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politics

The residence of the Prime Minister of Canada is rat infested and rotten. Nobody knows what to do.


In the Canadian capital of Ottawa, the fate of 24 Sussex is both a running joke and a national embarrassment. There is general agreement that something needs to be done, but there is no agreement on what that thing should be. Some say the mansion should be restored as a symbol of the country’s political heritage. Others say the exorbitant cost of a proper renovation and limited heritage value mean it makes more sense to demolish everything and start from scratch.

Radio-Canada, the French-language arm of Canada’s public broadcaster, reported over the summer that the federal government was finally ready to rip the band-aid off and abandon 24 Sussex.

Anonymous sources told Radio-Canada that the government is considering several options for further excavations, including an isolated plot of land in a nearby park that straddles the Ottawa River, another site where the Royal Canadian Mounted Police organizes rides iconic musical venues and the Rideau Cottage. building – a government-owned residence located on the vast grounds of the Governor General’s estate, where Trudeau has lived since 2015.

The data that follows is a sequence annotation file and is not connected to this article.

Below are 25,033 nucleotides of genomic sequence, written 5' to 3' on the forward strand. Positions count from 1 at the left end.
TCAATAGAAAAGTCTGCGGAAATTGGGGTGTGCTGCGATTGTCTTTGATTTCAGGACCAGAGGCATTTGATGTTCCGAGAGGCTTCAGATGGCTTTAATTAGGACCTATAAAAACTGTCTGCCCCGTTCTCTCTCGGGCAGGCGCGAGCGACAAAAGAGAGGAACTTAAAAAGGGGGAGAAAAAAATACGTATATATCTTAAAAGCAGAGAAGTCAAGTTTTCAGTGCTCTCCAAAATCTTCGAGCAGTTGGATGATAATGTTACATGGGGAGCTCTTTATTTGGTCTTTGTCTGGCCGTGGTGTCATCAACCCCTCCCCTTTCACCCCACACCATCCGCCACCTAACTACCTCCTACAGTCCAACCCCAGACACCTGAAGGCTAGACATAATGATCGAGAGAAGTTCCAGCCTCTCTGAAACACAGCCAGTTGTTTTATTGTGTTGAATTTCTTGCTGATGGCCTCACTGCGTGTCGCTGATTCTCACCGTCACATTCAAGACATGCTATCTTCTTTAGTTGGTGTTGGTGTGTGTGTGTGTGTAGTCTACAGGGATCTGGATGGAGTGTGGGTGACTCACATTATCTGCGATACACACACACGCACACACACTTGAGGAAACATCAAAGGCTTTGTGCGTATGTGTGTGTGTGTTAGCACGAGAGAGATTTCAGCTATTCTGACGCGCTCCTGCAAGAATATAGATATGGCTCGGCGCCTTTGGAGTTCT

A local nonprofit, Historic Ottawa Development Inc., opposes such a move, arguing that rehabilitation estimates for 24 Sussex, generated by consultants for public officials, are greatly exaggerated.

The debate continues, forever and ever.

No final decision has been made, because for decades a series of Liberal and Conservative prime ministers have been unwilling to bear the political cost of investing millions of dollars in their personal digs. So 24 Sussex sits there and rots while successive governments look the other way. It is, one might say, the symbol of a nation that abhors ostentatious displays of nationalism and power. Or, less charitably, it is symptomatic of a populist tendency to condemn any government spending that might prove that Canada’s elected leaders are out of touch with reality.

Regardless, there are dead rodents in the walls of 24 Sussex Drive, and they’ve been met with nothing more than a collective shrug.

Politices

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